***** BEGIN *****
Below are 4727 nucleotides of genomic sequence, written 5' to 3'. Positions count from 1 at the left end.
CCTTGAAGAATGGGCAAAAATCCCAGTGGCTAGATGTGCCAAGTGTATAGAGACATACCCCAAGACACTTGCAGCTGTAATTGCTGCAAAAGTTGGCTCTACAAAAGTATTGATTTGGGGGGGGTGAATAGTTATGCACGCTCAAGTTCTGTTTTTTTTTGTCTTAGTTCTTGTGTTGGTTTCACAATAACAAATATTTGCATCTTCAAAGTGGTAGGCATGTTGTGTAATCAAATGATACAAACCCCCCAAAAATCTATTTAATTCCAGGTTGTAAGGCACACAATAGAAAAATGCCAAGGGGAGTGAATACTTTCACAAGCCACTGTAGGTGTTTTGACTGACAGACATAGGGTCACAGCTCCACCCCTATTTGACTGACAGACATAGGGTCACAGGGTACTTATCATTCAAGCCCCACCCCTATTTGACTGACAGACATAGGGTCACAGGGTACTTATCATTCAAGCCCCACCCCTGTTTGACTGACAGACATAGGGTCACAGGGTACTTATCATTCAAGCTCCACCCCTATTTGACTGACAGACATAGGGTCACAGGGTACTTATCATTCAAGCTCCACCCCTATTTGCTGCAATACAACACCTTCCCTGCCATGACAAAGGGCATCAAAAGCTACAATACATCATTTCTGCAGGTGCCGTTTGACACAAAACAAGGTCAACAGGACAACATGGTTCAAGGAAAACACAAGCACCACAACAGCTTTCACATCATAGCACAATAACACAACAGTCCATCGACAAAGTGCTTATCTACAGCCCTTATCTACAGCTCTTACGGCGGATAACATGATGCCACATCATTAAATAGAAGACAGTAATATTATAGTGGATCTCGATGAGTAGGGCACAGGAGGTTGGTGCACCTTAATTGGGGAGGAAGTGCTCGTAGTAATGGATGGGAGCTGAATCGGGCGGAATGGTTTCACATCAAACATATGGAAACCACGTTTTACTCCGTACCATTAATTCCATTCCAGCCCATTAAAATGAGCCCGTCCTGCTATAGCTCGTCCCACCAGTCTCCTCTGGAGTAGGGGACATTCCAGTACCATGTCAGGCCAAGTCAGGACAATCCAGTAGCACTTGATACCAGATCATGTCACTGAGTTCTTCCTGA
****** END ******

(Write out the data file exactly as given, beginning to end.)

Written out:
Below are 4727 nucleotides of genomic sequence, written 5' to 3'. Positions count from 1 at the left end.
CCTTGAAGAATGGGCAAAAATCCCAGTGGCTAGATGTGCCAAGTGTATAGAGACATACCCCAAGACACTTGCAGCTGTAATTGCTGCAAAAGTTGGCTCTACAAAAGTATTGATTTGGGGGGGGTGAATAGTTATGCACGCTCAAGTTCTGTTTTTTTTTGTCTTAGTTCTTGTGTTGGTTTCACAATAACAAATATTTGCATCTTCAAAGTGGTAGGCATGTTGTGTAATCAAATGATACAAACCCCCCAAAAATCTATTTAATTCCAGGTTGTAAGGCACACAATAGAAAAATGCCAAGGGGAGTGAATACTTTCACAAGCCACTGTAGGTGTTTTGACTGACAGACATAGGGTCACAGCTCCACCCCTATTTGACTGACAGACATAGGGTCACAGGGTACTTATCATTCAAGCCCCACCCCTATTTGACTGACAGACATAGGGTCACAGGGTACTTATCATTCAAGCCCCACCCCTGTTTGACTGACAGACATAGGGTCACAGGGTACTTATCATTCAAGCTCCACCCCTATTTGACTGACAGACATAGGGTCACAGGGTACTTATCATTCAAGCTCCACCCCTATTTGCTGCAATACAACACCTTCCCTGCCATGACAAAGGGCATCAAAAGCTACAATACATCATTTCTGCAGGTGCCGTTTGACACAAAACAAGGTCAACAGGACAACATGGTTCAAGGAAAACACAAGCACCACAACAGCTTTCACATCATAGCACAATAACACAACAGTCCATCGACAAAGTGCTTATCTACAGCCCTTATCTACAGCTCTTACGGCGGATAACATGATGCCACATCATTAAATAGAAGACAGTAATATTATAGTGGATCTCGATGAGTAGGGCACAGGAGGTTGGTGCACCTTAATTGGGGAGGAAGTGCTCGTAGTAATGGATGGGAGCTGAATCGGGCGGAATGGTTTCACATCAAACATATGGAAACCACGTTTTACTCCGTACCATTAATTCCATTCCAGCCCATTAAAATGAGCCCGTCCTGCTATAGCTCGTCCCACCAGTCTCCTCTGGAGTAGGGGACATTCCAGTACCATGTCAGGCCAAGTCAGGACAATCCAGTAGCACTTGATACCAGATCATGTCACTGAGTTCTTCCTGA